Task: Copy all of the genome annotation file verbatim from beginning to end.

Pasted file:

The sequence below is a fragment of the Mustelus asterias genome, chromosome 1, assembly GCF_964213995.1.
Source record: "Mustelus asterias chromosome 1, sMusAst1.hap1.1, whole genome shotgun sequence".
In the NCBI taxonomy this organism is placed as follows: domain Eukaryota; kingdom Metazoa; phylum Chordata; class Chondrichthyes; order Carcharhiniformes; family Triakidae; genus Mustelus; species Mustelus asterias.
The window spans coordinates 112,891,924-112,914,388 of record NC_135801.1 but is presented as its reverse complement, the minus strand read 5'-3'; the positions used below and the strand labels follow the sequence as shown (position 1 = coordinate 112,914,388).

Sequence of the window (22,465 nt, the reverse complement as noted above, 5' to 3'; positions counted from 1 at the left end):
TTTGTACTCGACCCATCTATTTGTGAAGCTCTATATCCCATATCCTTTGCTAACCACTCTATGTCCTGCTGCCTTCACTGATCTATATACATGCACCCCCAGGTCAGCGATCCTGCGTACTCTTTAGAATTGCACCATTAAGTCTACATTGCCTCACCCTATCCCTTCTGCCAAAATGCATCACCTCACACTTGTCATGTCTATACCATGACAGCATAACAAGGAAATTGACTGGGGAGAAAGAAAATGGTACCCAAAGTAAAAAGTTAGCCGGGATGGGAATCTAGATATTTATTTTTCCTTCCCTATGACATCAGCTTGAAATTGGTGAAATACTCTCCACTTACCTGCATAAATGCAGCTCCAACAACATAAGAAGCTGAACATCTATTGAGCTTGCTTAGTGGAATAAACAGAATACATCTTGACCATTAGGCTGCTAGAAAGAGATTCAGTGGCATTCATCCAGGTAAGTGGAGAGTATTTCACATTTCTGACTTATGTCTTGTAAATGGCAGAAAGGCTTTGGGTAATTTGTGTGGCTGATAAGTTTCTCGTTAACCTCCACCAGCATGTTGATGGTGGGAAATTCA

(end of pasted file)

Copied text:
The sequence below is a fragment of the Mustelus asterias genome, chromosome 1, assembly GCF_964213995.1.
Source record: "Mustelus asterias chromosome 1, sMusAst1.hap1.1, whole genome shotgun sequence".
In the NCBI taxonomy this organism is placed as follows: domain Eukaryota; kingdom Metazoa; phylum Chordata; class Chondrichthyes; order Carcharhiniformes; family Triakidae; genus Mustelus; species Mustelus asterias.
The window spans coordinates 112,891,924-112,914,388 of record NC_135801.1 but is presented as its reverse complement, the minus strand read 5'-3'; the positions used below and the strand labels follow the sequence as shown (position 1 = coordinate 112,914,388).

Sequence of the window (22,465 nt, the reverse complement as noted above, 5' to 3'; positions counted from 1 at the left end):
TTTGTACTCGACCCATCTATTTGTGAAGCTCTATATCCCATATCCTTTGCTAACCACTCTATGTCCTGCTGCCTTCACTGATCTATATACATGCACCCCCAGGTCAGCGATCCTGCGTACTCTTTAGAATTGCACCATTAAGTCTACATTGCCTCACCCTATCCCTTCTGCCAAAATGCATCACCTCACACTTGTCATGTCTATACCATGACAGCATAACAAGGAAATTGACTGGGGAGAAAGAAAATGGTACCCAAAGTAAAAAGTTAGCCGGGATGGGAATCTAGATATTTATTTTTCCTTCCCTATGACATCAGCTTGAAATTGGTGAAATACTCTCCACTTACCTGCATAAATGCAGCTCCAACAACATAAGAAGCTGAACATCTATTGAGCTTGCTTAGTGGAATAAACAGAATACATCTTGACCATTAGGCTGCTAGAAAGAGATTCAGTGGCATTCATCCAGGTAAGTGGAGAGTATTTCACATTTCTGACTTATGTCTTGTAAATGGCAGAAAGGCTTTGGGTAATTTGTGTGGCTGATAAGTTTCTCGTTAACCTCCACCAGCATGTTGATGGTGGGAAATTCA